Development directors have to research foundations whose requirements fit
their organization and find out what kind of grants a foundation has given
out in the past.
Then they have to write a proposal explaining what they'll do with the
grant and why their project is the best use of the foundation's money. Many
groups are competing for the same money, so the grant has to be perfectly
matched and tailored to the foundation to even be considered.
There are lots of other ways to raise money, too, like mailings, bequests
(asking people to leave you money in their will), auctions, selling T-shirts
or calendars or bumper stickers, asking for money over the phone or canvassing
A development director has to figure out which approach best suits the
organization and its members.
Lists of potential donors' e-mail addresses are also now being shared,
bought and sold between organizations for increased publicity. E-mail has
proven itself as a safe, fast, and efficient method of contacting donors.
Skills Vary With the Organization
"A good development director has to combine great analytical skills --
the engineer-mathematician brain -- with all the grace and interpersonal skills
of a social worker," says Gould.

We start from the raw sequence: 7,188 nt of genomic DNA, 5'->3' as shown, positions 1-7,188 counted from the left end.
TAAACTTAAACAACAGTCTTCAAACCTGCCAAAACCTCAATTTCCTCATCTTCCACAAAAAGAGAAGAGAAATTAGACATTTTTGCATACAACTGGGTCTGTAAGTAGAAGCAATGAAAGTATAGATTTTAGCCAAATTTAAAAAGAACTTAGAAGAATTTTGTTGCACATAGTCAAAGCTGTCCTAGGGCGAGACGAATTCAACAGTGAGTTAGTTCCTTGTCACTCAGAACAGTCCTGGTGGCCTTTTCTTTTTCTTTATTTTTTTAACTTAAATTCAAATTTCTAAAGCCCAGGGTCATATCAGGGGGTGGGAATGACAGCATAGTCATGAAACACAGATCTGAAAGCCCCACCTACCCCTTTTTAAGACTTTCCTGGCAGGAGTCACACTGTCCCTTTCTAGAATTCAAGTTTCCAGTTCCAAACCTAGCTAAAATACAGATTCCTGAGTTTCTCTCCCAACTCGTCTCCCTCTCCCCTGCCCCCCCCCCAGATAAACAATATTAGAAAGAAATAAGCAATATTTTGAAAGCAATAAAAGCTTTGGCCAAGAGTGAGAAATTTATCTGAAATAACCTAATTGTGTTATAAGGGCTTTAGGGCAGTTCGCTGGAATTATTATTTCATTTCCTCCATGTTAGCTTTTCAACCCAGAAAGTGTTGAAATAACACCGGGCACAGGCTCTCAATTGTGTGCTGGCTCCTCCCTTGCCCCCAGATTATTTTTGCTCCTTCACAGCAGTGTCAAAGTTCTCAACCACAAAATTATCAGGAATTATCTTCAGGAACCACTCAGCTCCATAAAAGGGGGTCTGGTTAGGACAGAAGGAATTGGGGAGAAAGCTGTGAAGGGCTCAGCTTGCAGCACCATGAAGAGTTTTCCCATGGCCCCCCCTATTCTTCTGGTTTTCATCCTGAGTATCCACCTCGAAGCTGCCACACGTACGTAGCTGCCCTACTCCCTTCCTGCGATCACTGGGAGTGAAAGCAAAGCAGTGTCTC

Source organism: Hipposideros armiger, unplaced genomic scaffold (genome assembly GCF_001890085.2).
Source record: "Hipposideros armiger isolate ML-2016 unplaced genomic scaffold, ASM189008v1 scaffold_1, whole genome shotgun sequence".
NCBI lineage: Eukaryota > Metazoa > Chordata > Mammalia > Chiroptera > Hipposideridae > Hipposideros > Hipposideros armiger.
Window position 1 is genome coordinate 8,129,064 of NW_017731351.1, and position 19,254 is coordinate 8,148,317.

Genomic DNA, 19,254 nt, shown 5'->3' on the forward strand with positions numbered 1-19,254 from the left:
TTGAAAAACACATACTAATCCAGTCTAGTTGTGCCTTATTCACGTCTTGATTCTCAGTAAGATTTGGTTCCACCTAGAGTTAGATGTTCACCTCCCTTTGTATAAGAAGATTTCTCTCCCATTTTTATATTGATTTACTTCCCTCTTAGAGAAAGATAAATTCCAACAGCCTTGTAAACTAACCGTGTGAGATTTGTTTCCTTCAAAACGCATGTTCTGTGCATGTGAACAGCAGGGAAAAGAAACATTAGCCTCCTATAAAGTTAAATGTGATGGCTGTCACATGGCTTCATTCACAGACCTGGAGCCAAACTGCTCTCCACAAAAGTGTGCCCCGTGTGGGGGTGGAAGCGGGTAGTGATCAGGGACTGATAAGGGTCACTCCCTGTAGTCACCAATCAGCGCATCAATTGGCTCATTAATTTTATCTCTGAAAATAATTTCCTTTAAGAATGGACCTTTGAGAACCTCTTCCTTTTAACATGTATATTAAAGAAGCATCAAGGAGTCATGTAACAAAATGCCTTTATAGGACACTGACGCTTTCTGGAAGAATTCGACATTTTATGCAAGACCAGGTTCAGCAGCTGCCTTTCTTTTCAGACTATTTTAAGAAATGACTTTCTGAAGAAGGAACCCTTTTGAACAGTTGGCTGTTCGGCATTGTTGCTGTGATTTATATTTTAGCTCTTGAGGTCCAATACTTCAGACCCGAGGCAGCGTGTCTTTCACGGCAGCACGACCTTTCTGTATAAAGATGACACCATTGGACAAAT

Jan Masaoka, executive director of the Support Center for Nonprofit Management,
disagrees. "I think it really depends on the kind of fund-raising your organization
does," says Masaoka.
"If your organization raises money by having a black-tie dance every year,
you have to be able to mingle with a [high-society] social group while still
being very detailed-oriented.
"On the other hand, if your organization raises solely through mailings,
you have to be a wonderful writer, but you can be a real grouch."
Since different fund-raising approaches require different skills, Masaoka
believes the most important attributes of a development director "are being
genuinely committed to the organization you're raising money for, and being
able to learn from your mistakes."
Knox has a different take. "The job of the developmental director is to
enthusiastically and imaginatively communicate the mission of the organization,"
he says. "They're the great communicator, and they're responsible for getting
the message out."
How to Get Started
In development, experience -- not schooling -- is everything.
"These kinds of skills aren't taught in schools," says Masaoka. "If you